it is late fall of 1997. i go out for a morning walk with my dog. it has been snowing the whole night. first real snow this year. my dog is exuberant with joy. she is playing with the snow as if it were an old and dear friend. she is jumping around, baring her teeth in what seems like a genuine big smile. her red tongue is hanging out. she is tasting the snow. or is she talking to it? in my family we had a theory on why our dog was always so happy with a first snow. she was born in october and probably taken outside for the first time a few weeks later when the snow was already covering the ground. it was possibly how she saw the outside world that day. we never saw her elevated in quite the same way as during the first few days of the first snow each of the sixteen years that she was a part of our lives.
i don’t remember when i experienced snow for the first time. it must have been at an age too young to have memories from. it has always been there, a regular occurrence. i was skiing from the age of five coached by my dad, an avid and proficient skier. then we moved to a climate where snow fell only occasionally and did not stay for long. i stopped skiing and never picked it up again even after moving back north again at the age of fourteen.
snow is many things to me. it is a vast plain baltic landscape, absolutely white in the winter. it is warm and comfortable clothes, big woolen scarves, and hats, and mittens. it is home-brewed mulled wine with friends on a freezing evening. it is having to clean the car every morning before going to work. it is silence. it is clarity. and it is chaos.
the way i react to snow is very contextual. if am in a cabin or a house in the woods somewhere and it snows heavily day after day, i enjoy it. i imagine being cut off from the rest of the world, sheltered and hidden by all the snow – i’m in a happy place. having lived in a big city for many years, however, i almost came to hate snow. winters last up to seven months. the snow rarely stays nice and magical. it turns into dirty mulch, freezes overnight and makes walking the streets the next morning a strenuous exercise in balancing and maneuvering. going to work every morning is a struggle. i curse and despair and wish for the summer to take over immediately. right then, right there i’m in a miserable place…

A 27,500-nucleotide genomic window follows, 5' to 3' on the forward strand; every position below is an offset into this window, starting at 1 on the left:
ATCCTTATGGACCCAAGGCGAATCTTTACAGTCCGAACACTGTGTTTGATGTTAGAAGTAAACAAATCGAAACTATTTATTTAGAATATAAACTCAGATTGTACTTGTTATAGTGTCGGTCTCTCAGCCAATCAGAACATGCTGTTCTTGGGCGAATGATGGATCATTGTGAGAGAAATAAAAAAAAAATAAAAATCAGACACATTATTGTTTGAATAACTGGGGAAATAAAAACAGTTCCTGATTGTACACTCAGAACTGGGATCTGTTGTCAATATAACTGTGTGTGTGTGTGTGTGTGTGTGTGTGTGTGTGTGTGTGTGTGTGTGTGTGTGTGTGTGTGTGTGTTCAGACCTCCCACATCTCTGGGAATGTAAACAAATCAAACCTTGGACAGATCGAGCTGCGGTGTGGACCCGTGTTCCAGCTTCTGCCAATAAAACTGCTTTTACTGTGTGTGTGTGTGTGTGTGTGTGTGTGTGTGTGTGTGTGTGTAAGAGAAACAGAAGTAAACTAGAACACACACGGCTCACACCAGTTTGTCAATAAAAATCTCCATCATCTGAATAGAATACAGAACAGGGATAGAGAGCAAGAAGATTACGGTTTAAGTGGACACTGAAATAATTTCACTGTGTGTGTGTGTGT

I look out the window, my forest in sight – a black bristling mass ensconced in the bright bluish-white light that is the snow. I stare for a while, entranced, music in my head. I am coming.
I take my dog and walk out the door. Anticipation rises… and falls echoing my breathing. Will they be there?
It is cold, very cold. The exhale lingers in front of my face, a thick cloud of white steam. The night is still as time itself. I am close. I move slowly but steadily, every step a celebration of the purifying solitude. The dog darts around me, an extension of myself, a sixth sense.
We are alone, at last. I feel quietly exhilarated if only a bit scared. But that’s good. Fear is a creative force.
We advance along the tree line, a frozen meadow melting into it. We are listening, making stops and taking in the air as if for clues of their presence. But they would never give themselves away like that.
Suddenly, the dog disappears into the trees for a moment and then peeks out happily, tongue hanging out, inviting me in. I hesitate and cross the line into the dark comfort of the forest. Not a sound.
I sit under a tree, looking up, waiting. They are watching, I sense it. Somehow I imagine them having bright-orange eyes, almost as if filled with fire. They are deep, prolonged and all-knowing. Of course, I have never seen them. There is no need. I can hear them. With my skin, with my whole body.
My eyes are closed. I am dancing. I am one with the trees.
england met me with a heat wave and bird-singing for an alarm-clock. the lake district in the country’s north west is gorgeous with its fells (local word for ‘mountains’), tarns (small fell-top lakes), becks and gills, and of course the big long lakes such as windermere – the biggest of all in the uk.
apparently, october is the rainiest month here. water comes down in showers, sprinkles, and hale or simply hangs in the air as mist. tree trunks are covered in moss and are often overgrown with creeping plants. when entering the woods one might get a menacing feeling. i haven’t quite put my finger on it yet… fells are covered in vast stretches of bracken that is presently deep-brown in color.
i haven’t quite connected to the nature here, yet. everything is different. the smells relate nothing to me. birds are plentiful but also largely unfamiliar. i must say, though, that spotting two massive herons in a mountain stream was a treat!